Initially, carter takes the reader through the history of parapsychology, then discusses the experiments of J. B. Rhine, who moved the field into the laboratory. Rhine developed the methods still used today for statistical investigation of psi phenomenon. By 1940 ~1 million card guessing trials had been done using his card-guessing methods, with statistically significant results shown in 27 of the 33 published experiments.

Gansfeld experiments are a variation on the card-guessing process. Gansfeld uses photographs rather than cards, and puts the receiver in a sensory deprivation environment for 15-20 minutes while they free- associate, after which they pick which of four photos the sender was trying to "send".
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21 of 26 people found the following review helpful By Dr. Richard G. Petty on September 10, 2009
Format: Paperback Verified Purchase
This is an extremely important book that examines a pervasive prejudice and pre-judgment that permeates science and many other fields of inquiry.

Healthy skepticism is an essential pre-requisite for good science, but as this delightful and well-reasoned book shows, parapsychology can bring out the worst kind of unhealthy - and unscientific - skepticism. It also highlights the way in which some scientists and popular science writers have used polemic rather than reasoned debate to promote their views. For example the opinion that all human ills can be reduced to genetics, or that there is but one interpretation of quantum mechanics. This is a trend that has been questioned by many scientists who have no connection with research in parapsychology.

Throughout my career I have seen how the mere mention of psychic phenomena such as telepathy would incite derision or apoplectic disgust amongst my professors, colleagues and many of my own students. Yet as this book shows, these reactions have more to do with personal and cultural attitudes and beliefs than they do with objective data.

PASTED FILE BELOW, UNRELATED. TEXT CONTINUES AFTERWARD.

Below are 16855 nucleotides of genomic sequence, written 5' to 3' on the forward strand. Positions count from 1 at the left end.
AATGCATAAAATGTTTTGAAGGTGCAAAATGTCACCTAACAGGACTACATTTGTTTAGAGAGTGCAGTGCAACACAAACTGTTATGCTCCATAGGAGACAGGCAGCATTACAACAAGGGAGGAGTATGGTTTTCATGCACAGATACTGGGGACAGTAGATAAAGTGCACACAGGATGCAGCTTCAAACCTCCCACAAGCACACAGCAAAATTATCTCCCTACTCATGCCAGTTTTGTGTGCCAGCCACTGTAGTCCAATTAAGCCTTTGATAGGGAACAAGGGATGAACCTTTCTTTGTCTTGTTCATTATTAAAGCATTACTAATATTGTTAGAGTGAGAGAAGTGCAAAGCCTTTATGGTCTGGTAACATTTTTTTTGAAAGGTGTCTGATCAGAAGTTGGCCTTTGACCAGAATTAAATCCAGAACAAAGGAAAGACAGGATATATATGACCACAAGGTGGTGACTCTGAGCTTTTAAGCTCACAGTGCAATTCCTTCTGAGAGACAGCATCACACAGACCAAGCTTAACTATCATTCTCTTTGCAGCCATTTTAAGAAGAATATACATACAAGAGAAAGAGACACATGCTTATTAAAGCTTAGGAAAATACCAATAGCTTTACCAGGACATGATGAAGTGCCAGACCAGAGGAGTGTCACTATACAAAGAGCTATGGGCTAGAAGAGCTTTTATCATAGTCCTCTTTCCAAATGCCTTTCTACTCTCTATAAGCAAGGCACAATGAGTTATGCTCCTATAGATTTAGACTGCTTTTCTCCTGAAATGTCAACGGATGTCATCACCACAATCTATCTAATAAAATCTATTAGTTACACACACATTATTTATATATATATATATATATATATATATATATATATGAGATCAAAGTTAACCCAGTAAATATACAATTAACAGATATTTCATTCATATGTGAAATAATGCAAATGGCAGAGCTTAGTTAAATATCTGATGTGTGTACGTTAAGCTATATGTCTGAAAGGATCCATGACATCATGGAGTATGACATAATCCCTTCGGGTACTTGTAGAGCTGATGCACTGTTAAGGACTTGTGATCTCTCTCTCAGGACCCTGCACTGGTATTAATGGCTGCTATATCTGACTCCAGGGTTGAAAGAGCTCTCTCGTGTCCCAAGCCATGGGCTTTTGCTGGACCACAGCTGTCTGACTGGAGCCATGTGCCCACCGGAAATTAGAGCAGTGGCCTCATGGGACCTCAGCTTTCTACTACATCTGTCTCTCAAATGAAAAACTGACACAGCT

After an excellent and thought-provoking foreword by Rupert Sheldrake, the book is broken into three parts and eighteen chapters:

1: Origins of the Debate
2: The Modern Critics
3: The Historical Evidence

Part I
Is there Conclusive Experimental Evidence for Psi?
4: The Early Years
5: Psychokinesis: mind over matter
6: Telepathy: silent communication
7: The Great Ganzfeld Debate
8: The Research of the Skeptics

Part II
Would the Existence of Psi Contradict Established Science?
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5 of 5 people found the following review helpful By Dr. H. A. Jones on June 13, 2013
Format: Paperback
Science and Psychic Phenomena: The fall of the house of skeptics, by Chris Carter, Inner Traditions, Rochester, Vermont, 2007, 320 ff.

This book gives us a rational assessment of the cases for and against the existence of psychic phenomena, and the evidence presented by those who reject their existence. There are many books presenting the empirical evidence that events involving telepathy, clairvoyance, spiritual healing and visions of the afterlife really exist, and that these are not simply the results of fraud or delusion - see Tymn, van Lommel, Moody, Playfair, and many others. There are also those authors who seem to have an emotional predisposition to disbelieve and therefore either ignore, distort or misinterpret evidence to support their case that all psychic events are fantasy. Books by Victor Stenger and Daniel Dennett fall into this group.

Chris Carter was born in Canada but completed his undergraduate and postgraduate degrees at the University of Oxford. He gives us here a rational assessment of the empirical evidence for continuing discarnate existence and its statistical interpretation, and especially a critique of those who dismiss such evidence. A little knowledge of the use of statistical probability (`p') values is an advantage. He examines the early attempts to study telepathy and psychokinesis and finds that the majority of those investigators, who included eminent scientists of the day, found the evidence persuasive. He critically examines the work of the well-known contemporary skeptics Susan Blackmore and Richard Wiseman, and finds it wanting in rigour or honesty. Indeed, little research has ever been carried out by those who disbelieve in psychic phenomena.